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What is a Hop? Blog

What Is A Hop?

WHAT ARE HOPS?

Hops are little green cones that pack a punch of flavour and aroma into our most loved beers. What exactly are they and how do you use them in brewing?

Hops  are one of the single most important ingredients in beer. Technically to be beer a brew must contain hops. They have 3 main roles in the brewing process:

     1. Add Bitterness - balancing out the sweetness for the malt. 

  1. Add Aroma - they smell pretty amazing and are responsible for those delicious aromas in your favourite craft beers.
  2. Act as a natural preservative - making your beer last for longer.

Let’s be clear, it’s not the skip, jump, and leap kind of hop we are talking about here.  We are talking about the  flower of a hop plant, Humulus lupulus. These green little cones might not win any beauty contests, but when it comes to brewing beer, they're the VIPs – Very Important Plants!


Hops grow on hop bines (not vines - they climb with little hooked hairs rather than tendrils. Picture rows and rows of towering bines, reaching for the sky. Originally from Europe (with the four Noble varieties) they are now grown in Australia, New Zealand and America. 


With over 50 different varieties of hops to choose from, it can be a bit overwhelming. It’s important to understand what hops do, then you can decide which is the best one for your brew.

Blog What is a hop? Hop Bine

Bitterness

Bitterness might sound like a bad thing, but in the beer world, it's the key to balance. Hops contribute bitterness by imparting compounds called alpha acids during the brewing process. 

Brewers carefully select hops with the right alpha acid content to achieve the perfect balance between the sweetness of malt and the bitterness of hops.

Popular bittering hops include Pride of Ringwood, Magnum, East Kent (EK Goldings) and Sabro


Aroma

Hops bring the party to your nose too! The aroma of hops can be intoxicating. From citrusy and floral to piney and earthy, hops offer a huge range of aromas.

Ever taken a sip of an IPA and felt like you were strolling through a pine forest? That’ll be the hops - mostly Mosaic or Nectaron

The citrus and tropical fruit flavours of Pale Ales come from hops like Citra, Centennial, Eclipse and Galaxy (that’s the hop they use in Stone and Wood Pacific Ale).

In dark beers you’ll find hops like Fuggles and Willamette- which have earthy, spice and some floral notes. 

Blog What is a hop? Hop Aroma

Preservation

Back in the day (we're talking centuries ago), brewers discovered that adding hops to beer helped keep it fresher for a more extended period. 

The natural antimicrobial properties of hops prevent the growth of unwanted microorganisms, acting as a guardian against spoilage. 

Thank you hops for saving us from the horror of stale beer!

How do we brew with hops?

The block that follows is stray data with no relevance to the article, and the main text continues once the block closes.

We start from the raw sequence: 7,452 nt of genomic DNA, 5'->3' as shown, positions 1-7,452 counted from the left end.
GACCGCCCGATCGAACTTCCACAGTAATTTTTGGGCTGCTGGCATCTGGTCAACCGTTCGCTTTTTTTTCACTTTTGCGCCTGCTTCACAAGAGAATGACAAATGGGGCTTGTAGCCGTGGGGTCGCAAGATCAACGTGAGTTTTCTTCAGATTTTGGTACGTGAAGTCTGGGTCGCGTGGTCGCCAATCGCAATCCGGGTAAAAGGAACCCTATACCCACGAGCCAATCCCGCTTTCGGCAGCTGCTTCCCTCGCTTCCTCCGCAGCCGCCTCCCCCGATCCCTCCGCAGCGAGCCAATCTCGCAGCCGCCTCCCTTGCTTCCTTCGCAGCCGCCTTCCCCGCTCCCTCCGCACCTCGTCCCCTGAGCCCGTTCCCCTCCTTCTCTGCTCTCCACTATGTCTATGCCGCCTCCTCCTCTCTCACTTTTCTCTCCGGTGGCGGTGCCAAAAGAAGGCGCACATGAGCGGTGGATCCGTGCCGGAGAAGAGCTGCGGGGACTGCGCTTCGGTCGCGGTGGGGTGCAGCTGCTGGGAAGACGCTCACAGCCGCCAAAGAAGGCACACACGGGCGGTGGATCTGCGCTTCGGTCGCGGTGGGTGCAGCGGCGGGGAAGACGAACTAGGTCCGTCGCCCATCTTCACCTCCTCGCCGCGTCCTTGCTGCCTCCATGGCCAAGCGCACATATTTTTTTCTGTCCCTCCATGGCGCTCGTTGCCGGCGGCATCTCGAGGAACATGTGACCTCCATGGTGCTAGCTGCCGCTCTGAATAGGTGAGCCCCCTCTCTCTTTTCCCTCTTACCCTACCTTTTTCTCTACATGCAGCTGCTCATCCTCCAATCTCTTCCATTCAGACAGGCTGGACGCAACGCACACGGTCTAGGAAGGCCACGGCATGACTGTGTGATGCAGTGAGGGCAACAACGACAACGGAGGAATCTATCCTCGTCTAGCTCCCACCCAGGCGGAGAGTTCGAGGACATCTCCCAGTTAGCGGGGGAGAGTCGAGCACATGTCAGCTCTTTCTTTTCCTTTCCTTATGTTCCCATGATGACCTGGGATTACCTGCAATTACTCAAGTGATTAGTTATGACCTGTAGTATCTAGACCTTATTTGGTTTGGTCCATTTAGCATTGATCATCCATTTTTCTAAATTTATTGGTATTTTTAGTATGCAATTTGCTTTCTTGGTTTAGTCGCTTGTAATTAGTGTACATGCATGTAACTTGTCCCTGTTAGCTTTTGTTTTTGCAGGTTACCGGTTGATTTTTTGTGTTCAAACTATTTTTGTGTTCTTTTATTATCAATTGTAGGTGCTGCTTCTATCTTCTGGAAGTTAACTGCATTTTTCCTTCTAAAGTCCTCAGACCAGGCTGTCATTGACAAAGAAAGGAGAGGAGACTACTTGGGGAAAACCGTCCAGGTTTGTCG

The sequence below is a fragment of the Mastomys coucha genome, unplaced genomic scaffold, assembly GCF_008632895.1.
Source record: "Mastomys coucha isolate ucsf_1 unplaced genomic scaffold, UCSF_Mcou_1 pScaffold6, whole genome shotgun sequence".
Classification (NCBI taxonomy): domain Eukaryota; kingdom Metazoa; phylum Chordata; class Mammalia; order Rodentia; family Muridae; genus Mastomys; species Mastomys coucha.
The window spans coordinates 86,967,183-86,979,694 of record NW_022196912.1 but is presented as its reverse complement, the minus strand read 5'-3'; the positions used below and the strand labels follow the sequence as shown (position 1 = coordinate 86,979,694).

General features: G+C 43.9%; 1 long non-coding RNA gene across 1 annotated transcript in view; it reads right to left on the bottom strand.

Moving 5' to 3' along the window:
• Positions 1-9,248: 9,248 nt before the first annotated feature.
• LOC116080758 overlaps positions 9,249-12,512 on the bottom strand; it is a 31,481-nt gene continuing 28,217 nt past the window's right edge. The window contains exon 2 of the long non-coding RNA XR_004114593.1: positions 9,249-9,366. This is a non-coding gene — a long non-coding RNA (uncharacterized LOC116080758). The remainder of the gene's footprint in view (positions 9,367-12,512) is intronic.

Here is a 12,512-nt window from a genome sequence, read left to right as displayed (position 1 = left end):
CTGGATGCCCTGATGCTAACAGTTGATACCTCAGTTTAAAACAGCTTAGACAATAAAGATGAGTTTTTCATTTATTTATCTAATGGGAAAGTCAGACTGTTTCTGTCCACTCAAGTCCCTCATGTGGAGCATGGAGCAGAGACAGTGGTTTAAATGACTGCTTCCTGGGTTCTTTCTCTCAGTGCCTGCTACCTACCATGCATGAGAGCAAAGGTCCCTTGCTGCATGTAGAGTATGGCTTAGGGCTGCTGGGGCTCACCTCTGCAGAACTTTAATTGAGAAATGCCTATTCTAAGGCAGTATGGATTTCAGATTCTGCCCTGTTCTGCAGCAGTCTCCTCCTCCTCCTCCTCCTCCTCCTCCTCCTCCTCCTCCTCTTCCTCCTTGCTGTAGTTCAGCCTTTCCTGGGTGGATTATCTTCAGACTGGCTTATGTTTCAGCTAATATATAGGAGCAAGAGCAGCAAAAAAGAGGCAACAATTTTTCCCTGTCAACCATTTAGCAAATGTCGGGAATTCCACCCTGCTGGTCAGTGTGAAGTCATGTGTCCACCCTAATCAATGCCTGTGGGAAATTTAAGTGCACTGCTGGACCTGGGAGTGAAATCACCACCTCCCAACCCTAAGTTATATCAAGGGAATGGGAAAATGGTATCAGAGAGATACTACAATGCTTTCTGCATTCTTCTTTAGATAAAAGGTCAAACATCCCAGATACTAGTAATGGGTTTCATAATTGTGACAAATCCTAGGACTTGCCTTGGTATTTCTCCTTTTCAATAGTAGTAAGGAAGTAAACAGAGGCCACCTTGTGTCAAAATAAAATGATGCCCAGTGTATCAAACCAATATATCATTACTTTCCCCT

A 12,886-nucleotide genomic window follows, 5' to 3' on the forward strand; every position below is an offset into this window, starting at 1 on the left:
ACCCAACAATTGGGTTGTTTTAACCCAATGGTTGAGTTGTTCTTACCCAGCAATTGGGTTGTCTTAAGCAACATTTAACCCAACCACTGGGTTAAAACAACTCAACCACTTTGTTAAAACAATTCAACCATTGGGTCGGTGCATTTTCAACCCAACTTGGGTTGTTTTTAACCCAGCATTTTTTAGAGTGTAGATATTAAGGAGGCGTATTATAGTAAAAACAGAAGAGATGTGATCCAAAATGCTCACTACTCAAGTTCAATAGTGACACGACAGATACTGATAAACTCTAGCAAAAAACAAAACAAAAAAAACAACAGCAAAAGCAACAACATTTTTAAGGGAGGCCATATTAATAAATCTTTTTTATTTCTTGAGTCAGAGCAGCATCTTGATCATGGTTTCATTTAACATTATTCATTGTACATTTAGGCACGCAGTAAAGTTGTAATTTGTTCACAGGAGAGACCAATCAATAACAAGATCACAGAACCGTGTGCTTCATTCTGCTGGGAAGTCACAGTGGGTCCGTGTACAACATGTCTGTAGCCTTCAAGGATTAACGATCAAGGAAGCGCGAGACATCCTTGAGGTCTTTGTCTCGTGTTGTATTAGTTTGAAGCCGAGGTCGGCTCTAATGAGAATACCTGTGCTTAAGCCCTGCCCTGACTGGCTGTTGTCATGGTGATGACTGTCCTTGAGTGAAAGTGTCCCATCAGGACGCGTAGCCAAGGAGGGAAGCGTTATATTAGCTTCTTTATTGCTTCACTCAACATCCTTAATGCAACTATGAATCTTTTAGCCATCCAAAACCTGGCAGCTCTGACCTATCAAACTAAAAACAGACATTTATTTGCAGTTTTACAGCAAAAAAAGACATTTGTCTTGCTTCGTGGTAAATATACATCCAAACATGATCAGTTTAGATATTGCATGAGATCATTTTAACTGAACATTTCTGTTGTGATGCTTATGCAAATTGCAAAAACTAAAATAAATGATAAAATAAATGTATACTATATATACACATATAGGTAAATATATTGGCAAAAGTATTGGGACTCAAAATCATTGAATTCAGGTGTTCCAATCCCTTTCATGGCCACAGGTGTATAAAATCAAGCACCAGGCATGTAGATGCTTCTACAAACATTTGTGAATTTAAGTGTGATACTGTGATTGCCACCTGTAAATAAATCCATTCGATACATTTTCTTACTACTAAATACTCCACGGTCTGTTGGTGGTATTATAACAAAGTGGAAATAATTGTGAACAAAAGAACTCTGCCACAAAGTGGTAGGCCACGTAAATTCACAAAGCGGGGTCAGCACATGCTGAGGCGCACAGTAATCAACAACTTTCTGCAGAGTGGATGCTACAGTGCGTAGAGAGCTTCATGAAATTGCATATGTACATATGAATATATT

There are a few different ways that you can use hops in your home brew beers. 


In the boil

If you are brewing from all grain, you can add hops during the boil process, when the wort is simmering. They will release their oils and resins and impart bitterness and aroma. 

Timing is everything - If you add hops early in the boiling process, you'll get more bitterness. Toss them in later, and well you might not have enough bitterness and instead have too much flavour or aromas. 

It's all about finding that sweet spot – or should I say, hoppy spot?

If you are brewing extract cans or fresh wort kits, this process will be completed by the brewery during production. 


Dry Hopping

Dry hopping is a technique that's like giving your brew a second wind. After the initial boil or to your fresh wort kit or extract can kit, you throw in more hops during fermentation, leaving them to work their magic as the brew continues to ferment. 

It's like a double-dose of hop goodness. The result? A beer that not only smells divine but also bursts with a fresh hop flavours.

 

Can you eat hops?

They sound amazing, so you might be wondering, can you eat hops? 

Technically, yes  you can, but I wouldn't recommend it. Hops are quite bitter, and unless you have a penchant for intensely bitter flavours, they're better left to their starring role in beer.

Be careful with them around your pets - hops are poisonous to dogs. 


Hop to it

The humble hop - it's not just a botanical afterthought in the beer-making process. 

It's the magical plant that adds bitterness, the artist that paints aromas, and the superhero that fights off spoilage. 

Have some fun experimenting with different hops varieties in your home brews. Try different amounts of hops - 15g for a little bit of aroma to 100g for a flavour packed, hop forward brew. And mix up your combinations. 

Find the flavours that you like - that’s part of the joy of home brewing, making a beer that’s unique to you. 

Explore our range of hops (there are over 50, available by the gram) or check out our handy hop guide to help you choose which is the right hop for you. 

https://cdn.shopify.com/s/files/1/0250/9501/2440/files/Hop_Guide_2023.pdf?v=1702942849 

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